Additionally, principal factors and teacher qualification factors related to growth in school proficiency over time include principal professional experience as a principal and as an assistant principal, principal training, previous experience of a principal as a teacher in the same school, and teacher qualifications. Figure 3 from the paper shows prototypical trajectories for each trajectory subgroup for non-Chicago and Chicago schools for principal-related variables. A central finding from the study showed that principals having been a teacher at the school that they are the principal is unrelated to school achievement growth in the non-Chicago schools, but was one of the strongest predictors of growth in school achievement in Chicago. This finding replicated previous qualitative research findings that deeply knowing the urban context of a school helps leaders address the specific needs of the students.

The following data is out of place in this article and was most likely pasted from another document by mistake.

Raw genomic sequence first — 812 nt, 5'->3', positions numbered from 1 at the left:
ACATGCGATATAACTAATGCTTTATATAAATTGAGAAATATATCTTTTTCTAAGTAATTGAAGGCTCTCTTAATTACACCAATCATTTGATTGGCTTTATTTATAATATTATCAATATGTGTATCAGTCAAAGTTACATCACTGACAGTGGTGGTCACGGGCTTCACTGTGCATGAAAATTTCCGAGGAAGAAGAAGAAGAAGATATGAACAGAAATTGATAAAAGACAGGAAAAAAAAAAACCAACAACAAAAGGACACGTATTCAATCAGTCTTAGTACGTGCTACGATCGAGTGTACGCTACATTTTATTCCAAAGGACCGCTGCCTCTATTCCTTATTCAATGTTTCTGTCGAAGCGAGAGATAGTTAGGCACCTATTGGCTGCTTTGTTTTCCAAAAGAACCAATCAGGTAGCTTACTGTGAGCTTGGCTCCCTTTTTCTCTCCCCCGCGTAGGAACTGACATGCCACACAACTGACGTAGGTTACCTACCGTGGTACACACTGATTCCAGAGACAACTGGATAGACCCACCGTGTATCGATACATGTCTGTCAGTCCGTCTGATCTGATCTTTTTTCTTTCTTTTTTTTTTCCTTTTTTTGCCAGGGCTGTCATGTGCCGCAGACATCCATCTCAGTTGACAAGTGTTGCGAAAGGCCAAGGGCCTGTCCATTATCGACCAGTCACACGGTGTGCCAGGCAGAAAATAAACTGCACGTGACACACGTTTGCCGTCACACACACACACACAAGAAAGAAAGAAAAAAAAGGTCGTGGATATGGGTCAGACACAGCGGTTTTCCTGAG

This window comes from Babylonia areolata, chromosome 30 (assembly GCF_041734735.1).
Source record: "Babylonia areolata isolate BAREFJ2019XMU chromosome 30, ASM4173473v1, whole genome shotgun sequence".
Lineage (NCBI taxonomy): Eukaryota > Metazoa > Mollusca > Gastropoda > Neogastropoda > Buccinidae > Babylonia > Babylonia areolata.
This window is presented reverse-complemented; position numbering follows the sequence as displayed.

Bowers and White (2014) present practical implications for research, policy, and practice based on the findings from their study. The findings highlight the importance of principal preparation for leadership and appropriate placement of principals in schools. In addition, the association between principal factors and teacher qualification factors and growth in school proficiency over time may be context specific. By exploring their research questions in the context of non-Chicago versus Chicago public schools helps to answer the question: where is strong leadership needed the most? That is usually where you will find the largest effects. The findings from the Chicago model emphasize the importance of context given the effect of prior experience as a teacher in the school that the principal is currently leading. On a similar note, school achievement growth is significantly positively related to the number of inexperienced teachers, who often have stronger academic qualifications than their veteran colleagues do. The schools in Chicago are more likely to be high poverty compared to non-Chicago schools. Teacher recruitment programs such as TFA are more inclined to place their highly educated recruits into these schools, which can partially explain why the authors did not find similar study findings in the non-Chicago context. Lastly, this study demonstrates the utility of GMM as a method for identifying unobserved subpopulations, especially in situations where it is important for researchers to consider context.